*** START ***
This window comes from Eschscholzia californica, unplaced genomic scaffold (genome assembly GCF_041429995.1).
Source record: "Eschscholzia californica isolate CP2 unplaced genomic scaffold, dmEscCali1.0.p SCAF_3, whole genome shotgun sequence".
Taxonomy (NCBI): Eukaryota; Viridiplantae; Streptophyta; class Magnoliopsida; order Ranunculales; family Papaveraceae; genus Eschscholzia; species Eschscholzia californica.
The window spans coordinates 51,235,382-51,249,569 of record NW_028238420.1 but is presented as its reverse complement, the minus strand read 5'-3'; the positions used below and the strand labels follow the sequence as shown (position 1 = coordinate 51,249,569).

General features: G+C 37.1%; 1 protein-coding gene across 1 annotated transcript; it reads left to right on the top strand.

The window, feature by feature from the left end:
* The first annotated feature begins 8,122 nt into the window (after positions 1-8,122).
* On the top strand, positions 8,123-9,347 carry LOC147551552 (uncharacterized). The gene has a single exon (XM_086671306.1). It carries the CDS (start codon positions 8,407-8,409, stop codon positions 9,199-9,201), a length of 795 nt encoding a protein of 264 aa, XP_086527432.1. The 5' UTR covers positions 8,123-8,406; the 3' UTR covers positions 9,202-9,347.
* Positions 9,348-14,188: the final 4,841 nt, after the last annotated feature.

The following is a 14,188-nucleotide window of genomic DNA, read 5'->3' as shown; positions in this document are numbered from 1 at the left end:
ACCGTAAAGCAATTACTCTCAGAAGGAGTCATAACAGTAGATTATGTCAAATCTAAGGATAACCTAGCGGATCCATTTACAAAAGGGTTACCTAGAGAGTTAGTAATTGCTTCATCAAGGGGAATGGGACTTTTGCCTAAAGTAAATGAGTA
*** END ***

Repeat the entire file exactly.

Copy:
This window comes from Eschscholzia californica, unplaced genomic scaffold (genome assembly GCF_041429995.1).
Source record: "Eschscholzia californica isolate CP2 unplaced genomic scaffold, dmEscCali1.0.p SCAF_3, whole genome shotgun sequence".
Taxonomy (NCBI): Eukaryota; Viridiplantae; Streptophyta; class Magnoliopsida; order Ranunculales; family Papaveraceae; genus Eschscholzia; species Eschscholzia californica.
The window spans coordinates 51,235,382-51,249,569 of record NW_028238420.1 but is presented as its reverse complement, the minus strand read 5'-3'; the positions used below and the strand labels follow the sequence as shown (position 1 = coordinate 51,249,569).

General features: G+C 37.1%; 1 protein-coding gene across 1 annotated transcript; it reads left to right on the top strand.

The window, feature by feature from the left end:
* The first annotated feature begins 8,122 nt into the window (after positions 1-8,122).
* On the top strand, positions 8,123-9,347 carry LOC147551552 (uncharacterized). The gene has a single exon (XM_086671306.1). It carries the CDS (start codon positions 8,407-8,409, stop codon positions 9,199-9,201), a length of 795 nt encoding a protein of 264 aa, XP_086527432.1. The 5' UTR covers positions 8,123-8,406; the 3' UTR covers positions 9,202-9,347.
* Positions 9,348-14,188: the final 4,841 nt, after the last annotated feature.

The following is a 14,188-nucleotide window of genomic DNA, read 5'->3' as shown; positions in this document are numbered from 1 at the left end:
ACCGTAAAGCAATTACTCTCAGAAGGAGTCATAACAGTAGATTATGTCAAATCTAAGGATAACCTAGCGGATCCATTTACAAAAGGGTTACCTAGAGAGTTAGTAATTGCTTCATCAAGGGGAATGGGACTTTTGCCTAAAGTAAATGAGTA